History, in general, only informs us of what bad government is. — Thomas Jefferson

Trails of the Pathfinders - G. B. Grinnell

Thomas J. Farnham—II

They were now in the country of the Utes, or rather, in the debatable land visited for hunting purposes by Utes, Cheyennes, Arapahoes, Shoshoni, Blackfeet, and Crows. They therefore travelled with some care, put out their fires at night, looked to their arms, and prepared to meet the foe. No Indians were seen, however; but another misfortune visited them in the loss of one of the guide's horses, poisoned by some food that it had eaten.

As they journeyed on, food again became scarce, and the travel was so difficult that they had no time to hunt, and suffered from hunger. On the Little Bear River they met a party of four French Canadians, who a few days before had been attacked by a Sioux war party on Little Snake River [of Colorado]. Here again attention is called to the difference in character of the French and the American trappers. The former are mercurial, volatile, and always merry, cheering themselves on their journeys with song; while the American trapper is watchfulness personified, and his concentration in this direction destroys all frivolity. "They seldom smile; the expression of their countenances is watchful, solemn and determined. They ride and walk like men whose breasts have so long been exposed to the bullet and arrow, that fear finds within them no resting place. If a horseman is descried in the distance, they put spurs to their animals and are at his side at once, as the result may be for death or life. No delay, no second thought, no cringing in their stirrups; but erect, firm, and with a strong arm, they seize and overcome every danger 'or perish,' say they, 'as white men should,' fighting promptly and bravely."

On parting next day—August 5—with the French and American trappers, two of Farnham's party left him. Farnham notes the kindness and free-handedness of the trappers. He had given them a little ammunition, and they sought to repay the kindness by presenting him and his party with moccasins, dressed deer and elk skins, and other articles. "Everything, even their hunting shirts upon their backs, were at our service; always kindly remarking when they made an offer of such things, that 'the country was filled with skins, and they could get a supply when they should need them." It was this same day that a man, pursuing some bears, found among the brush a prize—an excellent pack-mule, feeding quietly, and so tame as to permit him to approach within ten yards of it without even raising its head. The man prepared to catch it, when suddenly the mule "most wonderfully, most cruelly, metamorphosed itself into an elk!—fat as marrow itself, and sufficient in weight to have fed our company for twelve days—and fled away," the man who had prepared to catch it being too astonished to shoot at it. This was unlucky, for now they had no food. Game was seen several times, but none was killed. The next day, however, a family of bears was seen, and two cubs secured. They weighed about twelve pounds apiece, and made for the party, as the author expresses it, "a filthy supper." They were trying to reach Brown's Hole, but progress was slow. For forty-eight hours after the finishing of the cubs they had no food; and then, with great regret, they killed their dog, singed and ate it. At last, after more days of hunger, they found themselves in Brown's Hole, and at Fort David Crockett.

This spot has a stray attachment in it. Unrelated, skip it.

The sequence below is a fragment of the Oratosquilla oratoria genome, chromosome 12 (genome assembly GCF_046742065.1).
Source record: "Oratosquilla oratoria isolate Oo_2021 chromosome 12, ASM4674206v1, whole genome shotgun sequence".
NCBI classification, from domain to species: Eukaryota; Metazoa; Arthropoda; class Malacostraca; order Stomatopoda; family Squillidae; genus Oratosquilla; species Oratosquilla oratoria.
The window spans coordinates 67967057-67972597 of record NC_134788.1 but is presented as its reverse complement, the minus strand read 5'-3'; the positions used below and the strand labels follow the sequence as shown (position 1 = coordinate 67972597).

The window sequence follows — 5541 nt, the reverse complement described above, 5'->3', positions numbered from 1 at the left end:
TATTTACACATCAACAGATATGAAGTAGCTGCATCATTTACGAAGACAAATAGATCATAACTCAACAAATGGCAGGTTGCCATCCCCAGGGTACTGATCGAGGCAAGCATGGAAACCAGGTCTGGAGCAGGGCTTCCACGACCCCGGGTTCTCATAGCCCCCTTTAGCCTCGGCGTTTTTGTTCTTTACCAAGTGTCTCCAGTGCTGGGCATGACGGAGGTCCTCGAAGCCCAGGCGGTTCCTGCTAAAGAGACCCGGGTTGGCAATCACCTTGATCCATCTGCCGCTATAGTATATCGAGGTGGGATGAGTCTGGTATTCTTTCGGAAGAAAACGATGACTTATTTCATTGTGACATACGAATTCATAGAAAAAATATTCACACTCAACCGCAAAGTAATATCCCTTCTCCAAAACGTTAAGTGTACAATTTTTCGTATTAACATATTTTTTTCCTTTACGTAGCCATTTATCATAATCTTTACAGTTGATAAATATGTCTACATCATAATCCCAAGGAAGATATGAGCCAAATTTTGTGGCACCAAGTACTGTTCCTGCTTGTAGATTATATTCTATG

Here there was food and to spare, and white men, traders, especially one Robinson, who traded chiefly with the Snakes. This was very likely "Uncle Jack Robinson," who died, a very old man, at Fort Bridger about 1894. He was one of the party of trappers who found the Arapahoe baby whom they named Friday.

In this "Happy Valley," which, however, was not free from incursions by the wandering enemy, the travellers spent much time, and here Farnham puts down some things that he learned concerning the Snake, Crow, Blackfeet, and Arapahoe Indians. He describes especially the pestilence which visited the Blackfeet in 1828, at which time they numbered about two thousand five hundred lodges, or families, which would perhaps mean twelve thousand five hundred people. This enumeration may perhaps refer to the Piegan Black feet alone, or to all three of the tribes of that nation.

At that time, as in later visits of this dread disease, the Blackfeet treatment was by the sweat lodge, followed by a plunge into icy water, from which often the weakened victim was unable to struggle again to the shore. At this time the Blackfoot camp, it is said, was on the banks of the Yellowstone.

A glimpse of the estimation in which the Blackfeet were held in those days is afforded by the reflection with which the author concludes his description of this scourge; for he says: "But this infliction has in no wise humanized their blood-thirsty nature. As ever before, they wage exterminating war upon the traders and trappers, and the Oregon Indians."